kb said...


Definitely a nebulous area for me! What has shifted, however, is that I really don't care anymore whether people think that I'm "normal" or "thin" or "just right" or "fat". I think that used be something that would keep me in knots - how to control (or try to) my body based on other people's perceptions (I also would worry about my food intake based on other people's perceptions too, sad to say).
So, although I continue to question my body, perhaps, I do question myself in general much less, and that seems to be an important factor in worrying/not worrying about how I see myself in terms of weight.

Kyla said...

thanks for talking about dreams! My ED dreams too are some of the most vivid and disturbing dreams I have. I have a hard time accurately perceiving my body, but I hope that won't always be so. I used to see it as much larger than it is. After being told so many times that I'm thinner than I think, I am now shocked by photos of myself now by how large I look. I just grew used to telling myself that it's in my head, so I practice looking in the mirror and takign a couple inches off of what I see. so, it's always been skewed for me. I don't really remember what I thought I looked like before my ED. Do you? I don't remember thinking about it at all.

Sarah said...

My perception of my body is way off from others. At the beginning of my Ed I noticed this, and it actually frustrated me that I could not see what they saw. I don't know if I'll be able to perceive my body in a healthy way but I hope so.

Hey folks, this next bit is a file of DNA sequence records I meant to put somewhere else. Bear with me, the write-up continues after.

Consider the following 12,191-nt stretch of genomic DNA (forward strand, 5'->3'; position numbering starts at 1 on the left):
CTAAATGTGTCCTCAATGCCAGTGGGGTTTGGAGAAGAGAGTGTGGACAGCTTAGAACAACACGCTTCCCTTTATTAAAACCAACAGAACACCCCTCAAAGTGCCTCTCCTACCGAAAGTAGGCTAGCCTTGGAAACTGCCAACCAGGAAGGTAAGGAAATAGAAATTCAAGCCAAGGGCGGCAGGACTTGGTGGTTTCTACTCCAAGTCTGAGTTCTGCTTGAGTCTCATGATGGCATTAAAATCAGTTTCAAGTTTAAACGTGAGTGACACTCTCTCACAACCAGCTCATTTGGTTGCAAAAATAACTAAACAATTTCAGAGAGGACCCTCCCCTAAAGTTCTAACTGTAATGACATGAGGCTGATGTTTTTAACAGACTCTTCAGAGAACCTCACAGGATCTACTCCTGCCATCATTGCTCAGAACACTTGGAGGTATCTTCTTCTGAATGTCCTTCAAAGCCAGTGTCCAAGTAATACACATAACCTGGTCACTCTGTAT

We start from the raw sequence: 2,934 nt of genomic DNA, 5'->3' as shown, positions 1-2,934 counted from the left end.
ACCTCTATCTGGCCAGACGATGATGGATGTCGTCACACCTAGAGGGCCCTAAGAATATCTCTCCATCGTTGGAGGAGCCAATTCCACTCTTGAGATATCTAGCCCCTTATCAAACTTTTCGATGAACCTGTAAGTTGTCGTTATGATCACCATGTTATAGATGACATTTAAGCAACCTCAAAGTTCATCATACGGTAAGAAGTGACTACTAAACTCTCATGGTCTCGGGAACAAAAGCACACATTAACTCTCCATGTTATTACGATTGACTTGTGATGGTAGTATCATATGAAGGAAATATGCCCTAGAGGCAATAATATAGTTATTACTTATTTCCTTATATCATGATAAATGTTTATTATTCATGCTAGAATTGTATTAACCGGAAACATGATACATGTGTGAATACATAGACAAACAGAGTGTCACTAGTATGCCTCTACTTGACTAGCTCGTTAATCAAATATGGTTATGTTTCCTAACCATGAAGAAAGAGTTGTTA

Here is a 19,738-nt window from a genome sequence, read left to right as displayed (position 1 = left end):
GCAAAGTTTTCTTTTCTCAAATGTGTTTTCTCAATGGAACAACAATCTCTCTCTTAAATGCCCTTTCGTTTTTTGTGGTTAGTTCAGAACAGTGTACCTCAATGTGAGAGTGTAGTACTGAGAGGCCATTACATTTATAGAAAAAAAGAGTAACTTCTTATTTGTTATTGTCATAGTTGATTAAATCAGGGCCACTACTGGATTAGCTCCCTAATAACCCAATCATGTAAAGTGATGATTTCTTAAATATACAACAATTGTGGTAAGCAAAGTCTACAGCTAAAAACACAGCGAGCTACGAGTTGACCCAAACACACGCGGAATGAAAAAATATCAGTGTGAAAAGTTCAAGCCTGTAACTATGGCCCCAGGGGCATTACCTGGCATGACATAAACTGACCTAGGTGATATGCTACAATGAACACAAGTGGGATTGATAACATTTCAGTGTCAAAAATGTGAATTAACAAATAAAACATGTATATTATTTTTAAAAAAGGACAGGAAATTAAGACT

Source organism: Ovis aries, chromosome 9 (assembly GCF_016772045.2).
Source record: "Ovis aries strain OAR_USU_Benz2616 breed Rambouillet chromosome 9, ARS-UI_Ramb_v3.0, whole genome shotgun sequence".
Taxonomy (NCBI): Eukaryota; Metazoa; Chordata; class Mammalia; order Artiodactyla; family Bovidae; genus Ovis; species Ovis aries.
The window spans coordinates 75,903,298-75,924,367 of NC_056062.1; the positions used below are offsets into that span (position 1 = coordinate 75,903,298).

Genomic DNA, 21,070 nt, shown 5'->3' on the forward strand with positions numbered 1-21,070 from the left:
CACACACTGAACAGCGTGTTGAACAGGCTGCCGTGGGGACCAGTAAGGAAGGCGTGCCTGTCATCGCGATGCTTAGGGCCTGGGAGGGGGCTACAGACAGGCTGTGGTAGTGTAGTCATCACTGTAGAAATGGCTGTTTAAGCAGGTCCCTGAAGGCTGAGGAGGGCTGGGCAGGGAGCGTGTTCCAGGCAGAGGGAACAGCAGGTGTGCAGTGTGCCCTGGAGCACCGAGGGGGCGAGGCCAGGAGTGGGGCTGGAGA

Speaking of, this Monday in therapy I will be drawing out my body as I see it, then have my actually body traced over it to see the difference in my perspective

MelissaS said...

i shudder at the thought of a high school dream. yikes!

i can tell my weight by the shape of my face. i'm now average weight, but if i lose a couple of pounds, my face starts to look a little sunken. that tells me i'm going too low. (i wrestle with myself -- of course, a part of me likes it.)

i wish i could really accept my body. i wish i could look at it like my boyfriend looks at it. when i GAIN a few pounds he truly loves it -- curves, curves, curves.

sorry for such a long comment. obviously, you touched something in me!

Tiptoe said...

Thanks for the feedback and discussion. It looks like a lot of us in general still have trouble with the perception issue of how we view ourselves versus how others view us. However, the positive is that we hope to get to a place of being able to accurately gauge ourselves.

Kim, I think emotional state can play a big role is how we see ourselves.

Lisa, relationship to person can be a factor too. There are some people who I "believe" more than others.

JustEatIt, "fatness" de-escalataion is a good thing. :-)

Kristina, I think that is a great shift to make and one I hope to get to someday. There is a real freeness of just not worrying what others think.

Kyla, that's a good technique in taking inches off of what you actually see. I'll have to try that. As for what I looked like before ED, I was just "normal" i presume. But yes, it's still hard for me think about pre-Ed.

Sarah, I think this is part of my frustration--that I can't see what everyone else is seeing. Good luck at your body tracing. I'll be interested to hear how it goes.

MelissaS, my face does similar things too. It can be such a battle between knowing what is healthy or not and what you desire too.